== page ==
Internet Addiction: Stanford Study Seeks to Define Whether It’s a Problem
Although studies show that more than 160 million Americans are regular Internet users, little research has been conducted on problematic Internet use. A 1999 Center for Internet Studies’ survey of 18,000 Internet users, however, did find that 5.7 percent of the sample met suggested criteria for “compulsive” Internet use. And a 2002 study in the journal CyberPsychology & Behavior found that 60 percent of companies surveyed had disciplined, and more than 30 percent had terminated, employees for inappropriate Internet use.
“The issue is starting to be recognized as a legitimate object of clinical attention, as well as an economic problem, given that a great deal of non-essential Internet use takes place at work,” said Aboujaoude. But he added that there is little consensus among clinicians on whether problematic Internet use is a distinct disorder or merely an expression of other psychopathologies, such as depression or obsessive-compulsive disorder.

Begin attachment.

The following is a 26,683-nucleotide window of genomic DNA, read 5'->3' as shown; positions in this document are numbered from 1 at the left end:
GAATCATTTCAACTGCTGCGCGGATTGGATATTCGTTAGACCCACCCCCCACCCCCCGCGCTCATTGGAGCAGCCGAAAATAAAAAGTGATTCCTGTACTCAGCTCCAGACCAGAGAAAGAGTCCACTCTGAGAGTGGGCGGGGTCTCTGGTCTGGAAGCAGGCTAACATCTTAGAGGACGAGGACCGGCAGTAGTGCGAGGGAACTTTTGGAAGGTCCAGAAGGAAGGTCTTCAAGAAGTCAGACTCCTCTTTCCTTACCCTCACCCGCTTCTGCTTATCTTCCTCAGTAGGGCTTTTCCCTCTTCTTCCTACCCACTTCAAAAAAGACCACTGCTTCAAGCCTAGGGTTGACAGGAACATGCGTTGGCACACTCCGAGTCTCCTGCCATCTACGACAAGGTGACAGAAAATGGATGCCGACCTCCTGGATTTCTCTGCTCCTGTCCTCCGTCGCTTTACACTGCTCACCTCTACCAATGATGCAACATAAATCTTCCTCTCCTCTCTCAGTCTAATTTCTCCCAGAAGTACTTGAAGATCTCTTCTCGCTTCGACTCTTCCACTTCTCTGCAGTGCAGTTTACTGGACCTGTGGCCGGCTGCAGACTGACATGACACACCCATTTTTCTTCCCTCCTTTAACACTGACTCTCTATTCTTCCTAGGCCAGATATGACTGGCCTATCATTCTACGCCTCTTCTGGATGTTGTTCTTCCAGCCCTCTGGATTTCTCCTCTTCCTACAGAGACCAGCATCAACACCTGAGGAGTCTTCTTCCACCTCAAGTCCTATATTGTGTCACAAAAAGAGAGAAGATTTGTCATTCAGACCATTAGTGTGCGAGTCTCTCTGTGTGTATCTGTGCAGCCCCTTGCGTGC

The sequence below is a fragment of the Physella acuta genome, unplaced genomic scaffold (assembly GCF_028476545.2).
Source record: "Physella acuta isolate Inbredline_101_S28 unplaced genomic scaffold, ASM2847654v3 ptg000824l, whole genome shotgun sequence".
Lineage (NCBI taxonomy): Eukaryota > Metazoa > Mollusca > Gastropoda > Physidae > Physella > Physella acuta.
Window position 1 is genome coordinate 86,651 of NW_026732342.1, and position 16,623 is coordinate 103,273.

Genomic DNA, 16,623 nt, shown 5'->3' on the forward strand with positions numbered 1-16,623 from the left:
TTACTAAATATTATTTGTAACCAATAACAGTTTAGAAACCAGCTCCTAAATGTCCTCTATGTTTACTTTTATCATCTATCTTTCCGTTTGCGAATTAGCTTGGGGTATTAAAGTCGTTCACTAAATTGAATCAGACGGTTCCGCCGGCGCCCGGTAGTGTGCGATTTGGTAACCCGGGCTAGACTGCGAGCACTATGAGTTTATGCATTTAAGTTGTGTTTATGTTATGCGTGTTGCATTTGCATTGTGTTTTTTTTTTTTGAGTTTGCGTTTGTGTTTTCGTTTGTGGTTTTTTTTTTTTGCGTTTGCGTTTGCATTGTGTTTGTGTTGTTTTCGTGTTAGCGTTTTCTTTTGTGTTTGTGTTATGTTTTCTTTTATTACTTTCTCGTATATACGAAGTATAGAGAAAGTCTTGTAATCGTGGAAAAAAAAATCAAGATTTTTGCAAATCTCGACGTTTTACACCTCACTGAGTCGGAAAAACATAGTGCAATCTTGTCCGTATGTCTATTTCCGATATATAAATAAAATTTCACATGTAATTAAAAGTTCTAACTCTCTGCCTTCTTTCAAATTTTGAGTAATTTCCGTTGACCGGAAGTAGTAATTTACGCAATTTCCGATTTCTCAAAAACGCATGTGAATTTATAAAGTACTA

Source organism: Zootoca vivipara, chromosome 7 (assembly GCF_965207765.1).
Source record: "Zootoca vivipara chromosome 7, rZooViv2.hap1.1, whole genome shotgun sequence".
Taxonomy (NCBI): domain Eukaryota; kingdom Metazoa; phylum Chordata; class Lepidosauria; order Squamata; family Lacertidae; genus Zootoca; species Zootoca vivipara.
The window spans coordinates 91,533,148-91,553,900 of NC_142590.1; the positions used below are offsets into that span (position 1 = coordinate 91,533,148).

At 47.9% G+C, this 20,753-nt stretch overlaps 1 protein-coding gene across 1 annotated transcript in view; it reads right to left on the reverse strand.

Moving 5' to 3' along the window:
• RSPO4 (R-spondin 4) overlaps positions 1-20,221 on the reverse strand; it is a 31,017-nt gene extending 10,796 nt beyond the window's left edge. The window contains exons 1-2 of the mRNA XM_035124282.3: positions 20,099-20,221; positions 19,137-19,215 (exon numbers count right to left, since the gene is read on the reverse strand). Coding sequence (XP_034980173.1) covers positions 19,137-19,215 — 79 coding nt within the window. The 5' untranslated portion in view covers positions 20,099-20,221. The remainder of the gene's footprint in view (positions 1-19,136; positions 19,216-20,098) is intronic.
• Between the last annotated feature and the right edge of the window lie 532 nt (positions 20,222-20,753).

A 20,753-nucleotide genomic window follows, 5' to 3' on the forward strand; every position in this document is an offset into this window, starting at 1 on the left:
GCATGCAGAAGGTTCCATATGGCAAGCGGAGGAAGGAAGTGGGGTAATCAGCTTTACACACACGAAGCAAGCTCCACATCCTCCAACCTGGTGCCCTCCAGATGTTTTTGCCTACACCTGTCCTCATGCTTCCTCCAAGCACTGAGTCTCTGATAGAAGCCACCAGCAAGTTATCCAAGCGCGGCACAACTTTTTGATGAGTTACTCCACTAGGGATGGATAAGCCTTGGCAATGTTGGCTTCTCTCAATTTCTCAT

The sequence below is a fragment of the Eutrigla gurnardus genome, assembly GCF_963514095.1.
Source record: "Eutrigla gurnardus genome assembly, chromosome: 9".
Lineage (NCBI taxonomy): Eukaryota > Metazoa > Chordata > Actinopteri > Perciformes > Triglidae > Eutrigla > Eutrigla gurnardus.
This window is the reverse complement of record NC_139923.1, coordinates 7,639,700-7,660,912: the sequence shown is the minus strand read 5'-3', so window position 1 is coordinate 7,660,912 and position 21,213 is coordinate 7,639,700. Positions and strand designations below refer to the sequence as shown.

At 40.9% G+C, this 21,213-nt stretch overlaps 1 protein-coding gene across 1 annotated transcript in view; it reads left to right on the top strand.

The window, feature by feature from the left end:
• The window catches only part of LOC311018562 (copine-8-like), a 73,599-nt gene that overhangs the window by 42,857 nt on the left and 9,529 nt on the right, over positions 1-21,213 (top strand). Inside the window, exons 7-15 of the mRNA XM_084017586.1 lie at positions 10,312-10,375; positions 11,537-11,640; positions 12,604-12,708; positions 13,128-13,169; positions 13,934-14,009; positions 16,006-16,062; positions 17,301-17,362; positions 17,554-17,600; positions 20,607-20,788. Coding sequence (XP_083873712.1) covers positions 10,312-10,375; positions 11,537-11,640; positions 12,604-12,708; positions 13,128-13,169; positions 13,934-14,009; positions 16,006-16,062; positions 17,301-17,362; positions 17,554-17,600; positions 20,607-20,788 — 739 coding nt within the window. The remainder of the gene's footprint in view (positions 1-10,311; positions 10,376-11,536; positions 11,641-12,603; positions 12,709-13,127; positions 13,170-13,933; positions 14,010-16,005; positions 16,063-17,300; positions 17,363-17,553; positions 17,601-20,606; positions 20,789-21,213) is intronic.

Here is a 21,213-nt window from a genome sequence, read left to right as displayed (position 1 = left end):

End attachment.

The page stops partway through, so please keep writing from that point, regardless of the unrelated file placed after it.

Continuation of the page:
In the Stanford study—which Aboujaoude said is the first large-scale, random-sample epidemiological one ever done—the researchers conducted a nationwide household survey and interviewed 2,513 adults. Aboujaoude said the next step is to conduct comprehensive clinical interviews on a large sample of people to better identify clinically relevant markers for problematic Internet use, and to better understand whether this phenomenon constitutes an independent psychological disorder.